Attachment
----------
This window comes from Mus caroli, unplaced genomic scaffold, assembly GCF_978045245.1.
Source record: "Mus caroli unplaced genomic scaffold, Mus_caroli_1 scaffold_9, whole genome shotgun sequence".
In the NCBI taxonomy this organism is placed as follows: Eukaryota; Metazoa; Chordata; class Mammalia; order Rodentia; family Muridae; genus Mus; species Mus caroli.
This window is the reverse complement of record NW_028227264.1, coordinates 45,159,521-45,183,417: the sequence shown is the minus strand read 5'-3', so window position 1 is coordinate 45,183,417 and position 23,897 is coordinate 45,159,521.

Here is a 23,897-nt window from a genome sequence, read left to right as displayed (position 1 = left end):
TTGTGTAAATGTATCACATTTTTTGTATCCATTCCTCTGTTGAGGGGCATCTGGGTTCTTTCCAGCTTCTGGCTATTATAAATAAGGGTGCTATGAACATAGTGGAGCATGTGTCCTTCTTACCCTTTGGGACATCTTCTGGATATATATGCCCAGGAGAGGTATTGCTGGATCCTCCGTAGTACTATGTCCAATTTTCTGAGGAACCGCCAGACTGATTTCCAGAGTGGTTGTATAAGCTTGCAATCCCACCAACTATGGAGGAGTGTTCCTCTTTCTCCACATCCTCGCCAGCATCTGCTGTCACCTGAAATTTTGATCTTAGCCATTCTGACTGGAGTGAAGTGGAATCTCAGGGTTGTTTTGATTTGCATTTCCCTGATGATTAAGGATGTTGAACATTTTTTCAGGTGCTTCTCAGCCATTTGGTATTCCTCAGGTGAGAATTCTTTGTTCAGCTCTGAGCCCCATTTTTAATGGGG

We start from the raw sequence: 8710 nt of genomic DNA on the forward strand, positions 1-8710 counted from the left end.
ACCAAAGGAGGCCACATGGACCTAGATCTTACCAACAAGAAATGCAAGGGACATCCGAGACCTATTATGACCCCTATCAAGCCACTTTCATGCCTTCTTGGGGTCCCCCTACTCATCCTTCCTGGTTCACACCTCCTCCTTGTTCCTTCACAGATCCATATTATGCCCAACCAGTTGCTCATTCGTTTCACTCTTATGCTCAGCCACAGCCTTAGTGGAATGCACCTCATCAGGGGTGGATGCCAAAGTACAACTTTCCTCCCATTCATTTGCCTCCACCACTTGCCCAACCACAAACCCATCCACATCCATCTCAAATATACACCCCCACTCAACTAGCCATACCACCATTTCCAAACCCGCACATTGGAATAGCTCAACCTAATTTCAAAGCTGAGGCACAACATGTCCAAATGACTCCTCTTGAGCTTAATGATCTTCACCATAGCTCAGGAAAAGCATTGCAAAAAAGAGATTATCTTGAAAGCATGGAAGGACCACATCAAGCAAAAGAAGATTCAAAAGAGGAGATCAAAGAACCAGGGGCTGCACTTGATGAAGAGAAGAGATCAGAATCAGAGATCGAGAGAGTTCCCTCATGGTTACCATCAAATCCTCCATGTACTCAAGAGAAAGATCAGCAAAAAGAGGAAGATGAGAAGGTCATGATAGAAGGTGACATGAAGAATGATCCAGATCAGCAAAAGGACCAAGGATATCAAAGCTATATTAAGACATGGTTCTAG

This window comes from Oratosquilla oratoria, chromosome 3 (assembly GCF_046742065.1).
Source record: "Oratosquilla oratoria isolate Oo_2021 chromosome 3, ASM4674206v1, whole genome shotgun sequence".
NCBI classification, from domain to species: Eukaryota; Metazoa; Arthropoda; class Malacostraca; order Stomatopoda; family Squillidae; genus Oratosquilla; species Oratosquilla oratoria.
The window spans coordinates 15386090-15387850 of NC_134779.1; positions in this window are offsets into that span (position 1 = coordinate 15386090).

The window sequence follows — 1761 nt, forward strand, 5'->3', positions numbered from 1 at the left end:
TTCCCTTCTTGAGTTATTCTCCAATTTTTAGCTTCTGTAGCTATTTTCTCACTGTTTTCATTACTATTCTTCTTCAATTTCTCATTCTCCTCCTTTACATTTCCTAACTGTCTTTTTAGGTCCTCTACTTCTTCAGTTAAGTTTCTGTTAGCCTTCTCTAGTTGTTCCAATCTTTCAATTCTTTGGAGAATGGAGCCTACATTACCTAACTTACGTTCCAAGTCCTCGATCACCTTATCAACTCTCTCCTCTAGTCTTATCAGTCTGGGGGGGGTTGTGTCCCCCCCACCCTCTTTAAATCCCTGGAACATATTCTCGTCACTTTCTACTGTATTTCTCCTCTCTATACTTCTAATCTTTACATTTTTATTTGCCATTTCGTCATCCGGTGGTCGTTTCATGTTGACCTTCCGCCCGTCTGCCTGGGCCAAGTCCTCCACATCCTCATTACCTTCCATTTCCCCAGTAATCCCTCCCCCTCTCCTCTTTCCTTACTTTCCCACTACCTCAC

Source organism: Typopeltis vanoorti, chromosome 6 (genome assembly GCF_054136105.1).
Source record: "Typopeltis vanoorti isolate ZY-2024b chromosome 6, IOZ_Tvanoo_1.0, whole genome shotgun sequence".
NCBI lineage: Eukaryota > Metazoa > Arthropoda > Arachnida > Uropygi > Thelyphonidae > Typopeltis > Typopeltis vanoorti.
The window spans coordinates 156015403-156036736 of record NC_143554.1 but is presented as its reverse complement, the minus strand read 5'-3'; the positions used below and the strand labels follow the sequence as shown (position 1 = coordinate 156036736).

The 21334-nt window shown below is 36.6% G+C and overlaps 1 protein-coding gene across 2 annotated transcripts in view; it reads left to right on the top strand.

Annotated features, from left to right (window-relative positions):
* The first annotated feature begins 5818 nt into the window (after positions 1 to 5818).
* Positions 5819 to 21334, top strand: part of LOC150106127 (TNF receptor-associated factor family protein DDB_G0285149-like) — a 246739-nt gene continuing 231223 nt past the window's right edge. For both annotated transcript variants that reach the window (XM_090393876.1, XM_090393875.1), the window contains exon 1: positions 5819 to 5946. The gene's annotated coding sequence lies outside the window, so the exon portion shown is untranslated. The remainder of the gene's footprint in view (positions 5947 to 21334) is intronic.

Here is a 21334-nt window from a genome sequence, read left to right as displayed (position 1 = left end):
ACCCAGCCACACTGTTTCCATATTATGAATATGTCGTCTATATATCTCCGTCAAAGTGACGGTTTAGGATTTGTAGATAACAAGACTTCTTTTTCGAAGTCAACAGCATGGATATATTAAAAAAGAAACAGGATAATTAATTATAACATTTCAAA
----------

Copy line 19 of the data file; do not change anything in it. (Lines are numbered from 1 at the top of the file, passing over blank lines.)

The 21334-nt window shown below is 36.6% G+C and overlaps 1 protein-coding gene across 2 annotated transcripts in view; it reads left to right on the top strand.